tcp mss adjust calculation for GRE tunnel over DSL line

Unanswered Question
Nov 11th, 2009

hi guys,

need your advice on this one, as i search on cisco.com and netpro but unable to find the exact info that i required.

First, can anyone confirm the following calculation to find out MSS size.

Mss size = MTU size - encapsulation size - tcp header size

So for normal case;

MSS = 1500 - 48 (48 is the tcp/ip header)

so MSS = 1452

Thus in my case GRE tunnel over DSL connection;

MSS = 1492 - 24 - 48 (24 is the GRE encap; 48 is the tcp/ip header)

MSS = 1420

is this correct?

Secondly, where should the ip tcp mss-adjust to be implemented. Is it at the Dialer(DSL) interface or at Tunnel interface?

I have this problem too.
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Collin Clark Wed, 11/11/2009 - 08:33

I don't use the math (it doesn't work for me probably b/c I miss something). Here's how I do it-

C:\>ping 10.125.0.250 -f -l 1600

Pinging 10.125.0.250 with 1600 bytes of data:

Packet needs to be fragmented but DF set.

Packet needs to be fragmented but DF set.

Packet needs to be fragmented but DF set.

Packet needs to be fragmented but DF set.

Ping statistics for 10.125.0.250:

Packets: Sent = 4, Received = 0, Lost = 4 (100% loss),

C:\>ping 10.125.0.250 -f -l 1500

Pinging 10.125.0.250 with 1500 bytes of data:

Packet needs to be fragmented but DF set.

Packet needs to be fragmented but DF set.

Packet needs to be fragmented but DF set.

Packet needs to be fragmented but DF set.

Ping statistics for 10.125.0.250:

Packets: Sent = 4, Received = 0, Lost = 4 (100% loss),

C:\>ping 10.125.0.250 -f -l 1400

Pinging 10.125.0.250 with 1400 bytes of data:

Reply from 10.125.0.250: bytes=1400 time=19ms TTL=251

Reply from 10.125.0.250: bytes=1400 time=19ms TTL=251

Reply from 10.125.0.250: bytes=1400 time=19ms TTL=251

Reply from 10.125.0.250: bytes=1400 time=19ms TTL=251

Ping statistics for 10.125.0.250:

Packets: Sent = 4, Received = 4, Lost = 0 (0% loss),

Approximate round trip times in milli-seconds:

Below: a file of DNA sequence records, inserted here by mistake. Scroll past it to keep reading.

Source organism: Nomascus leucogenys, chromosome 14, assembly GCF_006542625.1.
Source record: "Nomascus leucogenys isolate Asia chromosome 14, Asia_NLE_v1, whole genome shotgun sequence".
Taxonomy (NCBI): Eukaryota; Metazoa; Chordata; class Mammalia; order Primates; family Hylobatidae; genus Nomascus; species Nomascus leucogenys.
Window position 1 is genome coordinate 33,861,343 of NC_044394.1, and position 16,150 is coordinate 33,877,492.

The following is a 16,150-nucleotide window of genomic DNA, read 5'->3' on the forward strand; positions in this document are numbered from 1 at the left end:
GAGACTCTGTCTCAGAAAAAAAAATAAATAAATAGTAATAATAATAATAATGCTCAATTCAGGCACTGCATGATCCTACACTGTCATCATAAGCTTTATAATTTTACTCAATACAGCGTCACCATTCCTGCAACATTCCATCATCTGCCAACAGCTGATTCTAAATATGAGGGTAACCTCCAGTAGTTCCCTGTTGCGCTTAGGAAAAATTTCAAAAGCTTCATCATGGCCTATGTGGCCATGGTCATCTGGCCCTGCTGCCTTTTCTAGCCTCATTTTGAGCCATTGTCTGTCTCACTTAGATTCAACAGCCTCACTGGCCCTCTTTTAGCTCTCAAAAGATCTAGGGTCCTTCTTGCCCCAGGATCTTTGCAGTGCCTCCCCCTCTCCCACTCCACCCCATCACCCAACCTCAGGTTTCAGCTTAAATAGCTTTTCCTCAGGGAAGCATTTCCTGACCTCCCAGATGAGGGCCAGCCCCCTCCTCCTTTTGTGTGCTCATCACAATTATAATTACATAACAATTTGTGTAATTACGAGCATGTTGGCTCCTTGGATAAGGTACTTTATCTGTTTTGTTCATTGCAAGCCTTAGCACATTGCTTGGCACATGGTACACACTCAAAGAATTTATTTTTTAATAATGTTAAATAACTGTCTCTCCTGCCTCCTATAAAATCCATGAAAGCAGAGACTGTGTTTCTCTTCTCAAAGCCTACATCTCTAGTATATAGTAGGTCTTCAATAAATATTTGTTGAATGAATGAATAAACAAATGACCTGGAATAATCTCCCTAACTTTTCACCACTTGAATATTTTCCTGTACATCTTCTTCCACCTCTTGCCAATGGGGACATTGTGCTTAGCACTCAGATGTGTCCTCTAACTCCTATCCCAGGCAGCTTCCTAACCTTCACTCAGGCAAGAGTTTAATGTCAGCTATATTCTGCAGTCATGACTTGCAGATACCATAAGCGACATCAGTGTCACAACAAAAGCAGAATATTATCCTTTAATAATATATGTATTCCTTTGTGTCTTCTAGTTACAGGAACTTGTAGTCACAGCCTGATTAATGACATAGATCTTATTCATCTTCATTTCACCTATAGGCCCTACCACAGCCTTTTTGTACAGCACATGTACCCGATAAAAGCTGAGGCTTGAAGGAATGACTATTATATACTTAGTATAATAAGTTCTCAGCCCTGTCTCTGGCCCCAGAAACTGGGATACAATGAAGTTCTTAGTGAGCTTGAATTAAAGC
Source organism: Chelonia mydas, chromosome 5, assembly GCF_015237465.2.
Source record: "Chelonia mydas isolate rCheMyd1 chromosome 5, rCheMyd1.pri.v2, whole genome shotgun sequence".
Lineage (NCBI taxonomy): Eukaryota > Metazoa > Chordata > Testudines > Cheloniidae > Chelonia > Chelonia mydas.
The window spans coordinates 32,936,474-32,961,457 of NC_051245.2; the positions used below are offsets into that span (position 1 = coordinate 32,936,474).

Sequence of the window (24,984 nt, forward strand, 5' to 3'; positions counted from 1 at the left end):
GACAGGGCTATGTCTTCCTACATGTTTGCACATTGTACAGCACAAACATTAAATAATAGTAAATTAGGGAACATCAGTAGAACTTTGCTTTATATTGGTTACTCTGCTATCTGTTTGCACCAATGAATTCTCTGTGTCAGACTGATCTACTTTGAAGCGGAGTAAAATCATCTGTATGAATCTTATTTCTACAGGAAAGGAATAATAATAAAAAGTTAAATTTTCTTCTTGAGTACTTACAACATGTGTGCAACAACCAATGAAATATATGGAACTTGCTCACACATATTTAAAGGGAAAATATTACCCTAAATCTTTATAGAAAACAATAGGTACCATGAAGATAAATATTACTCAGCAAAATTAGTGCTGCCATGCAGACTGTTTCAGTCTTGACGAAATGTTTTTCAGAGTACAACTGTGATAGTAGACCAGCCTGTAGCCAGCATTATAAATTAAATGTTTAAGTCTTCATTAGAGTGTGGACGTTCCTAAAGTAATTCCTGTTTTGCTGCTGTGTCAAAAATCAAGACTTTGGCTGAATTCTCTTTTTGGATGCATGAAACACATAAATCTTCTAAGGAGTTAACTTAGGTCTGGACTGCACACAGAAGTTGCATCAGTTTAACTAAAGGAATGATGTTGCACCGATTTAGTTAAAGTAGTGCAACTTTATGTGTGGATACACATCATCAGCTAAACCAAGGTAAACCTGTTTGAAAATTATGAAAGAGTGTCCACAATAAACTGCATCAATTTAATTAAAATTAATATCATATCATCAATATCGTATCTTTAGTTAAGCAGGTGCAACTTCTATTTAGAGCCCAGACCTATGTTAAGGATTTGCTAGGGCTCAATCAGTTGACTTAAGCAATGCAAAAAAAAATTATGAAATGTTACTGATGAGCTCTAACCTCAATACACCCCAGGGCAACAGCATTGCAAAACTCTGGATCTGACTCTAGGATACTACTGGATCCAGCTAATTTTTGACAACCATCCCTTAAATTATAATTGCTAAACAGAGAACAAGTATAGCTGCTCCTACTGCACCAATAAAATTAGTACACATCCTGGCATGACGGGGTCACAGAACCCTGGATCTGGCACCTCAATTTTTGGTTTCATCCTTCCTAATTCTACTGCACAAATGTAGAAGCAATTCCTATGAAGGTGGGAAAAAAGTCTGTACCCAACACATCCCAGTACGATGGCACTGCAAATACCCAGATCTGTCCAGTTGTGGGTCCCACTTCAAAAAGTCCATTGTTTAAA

Minimum = 19ms, Maximum = 19ms, Average = 19ms

C:\>ping 10.125.0.250 -f -l 1450

Pinging 10.125.0.250 with 1450 bytes of data:

Reply from 10.125.0.250: bytes=1450 time=19ms TTL=251

Reply from 10.125.0.250: bytes=1450 time=20ms TTL=251

Reply from 10.125.0.250: bytes=1450 time=19ms TTL=251

Reply from 10.125.0.250: bytes=1450 time=19ms TTL=251

Ping statistics for 10.125.0.250:

Packets: Sent = 4, Received = 4, Lost = 0 (0% loss),

Approximate round trip times in milli-seconds:

Minimum = 19ms, Maximum = 20ms, Average = 19ms

C:\>ping 10.125.0.250 -f -l 1475

Pinging 10.125.0.250 with 1475 bytes of data:

Packet needs to be fragmented but DF set.

Packet needs to be fragmented but DF set.

Packet needs to be fragmented but DF set.

Packet needs to be fragmented but DF set.

Ping statistics for 10.125.0.250:

Packets: Sent = 4, Received = 0, Lost = 4 (100% loss),

C:\>ping 10.125.0.250 -f -l 1470

Pinging 10.125.0.250 with 1470 bytes of data:

Reply from 10.125.0.250: bytes=1470 time=19ms TTL=251

Reply from 10.125.0.250: bytes=1470 time=22ms TTL=251

Reply from 10.125.0.250: bytes=1470 time=20ms TTL=251

Reply from 10.125.0.250: bytes=1470 time=19ms TTL=251

Ping statistics for 10.125.0.250:

Packets: Sent = 4, Received = 4, Lost = 0 (0% loss),

Approximate round trip times in milli-seconds:

Minimum = 19ms, Maximum = 22ms, Average = 20ms

C:\>

1470 works and has a little bit of extra room. The tcp mss-adjust should be done on the LAN interface.

Hope it helps.

hasmurizal Wed, 11/11/2009 - 09:13

Hi collin,

thank you for your response. perhaps i did not explain a little bit more on this. since i'm on the provider side, that is why i cannot test this from the user/LAN side via ping test.

Our customer bring up this matter as one of their application unable to work. This only happens if the router using the backup line (primary serial down). If we were to apply into the LAN interface that it would interfere with other apps. (LAN interface = MTU of 1500)

So that is why i wanted to know on the calculative part rather than trial-and-error type guessing mss size. anybody have ideas on this?

Collin Clark Wed, 11/11/2009 - 09:21

You should not change the MTU on your side, it will be on their side only. They can decrease the MTU, but you should not. They can test using my example above. I understand you're trying to help your customer, but by decreasing the MTU in your network you may break other customers. Your one customer should reduce their MTU to fit inside your network MTU. If you reduce your MTU, the customer would have to reduce theirs even more or experience more fragmentation. Their packets with the additional header(s) need to fit in your MTU so you can transfer them without fragmenting them.

hasmurizal Wed, 11/11/2009 - 09:39

well, i dont think that changing the MTU size at customer part is doable, since this happen at a particular application (site to HQ via GRE tunnel) and on our MPLS cloud. So we can only see the change to be done on CE router and only to MSS size, not to MTU.If CE main link (leased line/metro-e)is in working state, there are no problem, but only when link is on DSL, only then customer can see the problem.

Any chance you have several test routers to test? From my side i cant since it is a live network.

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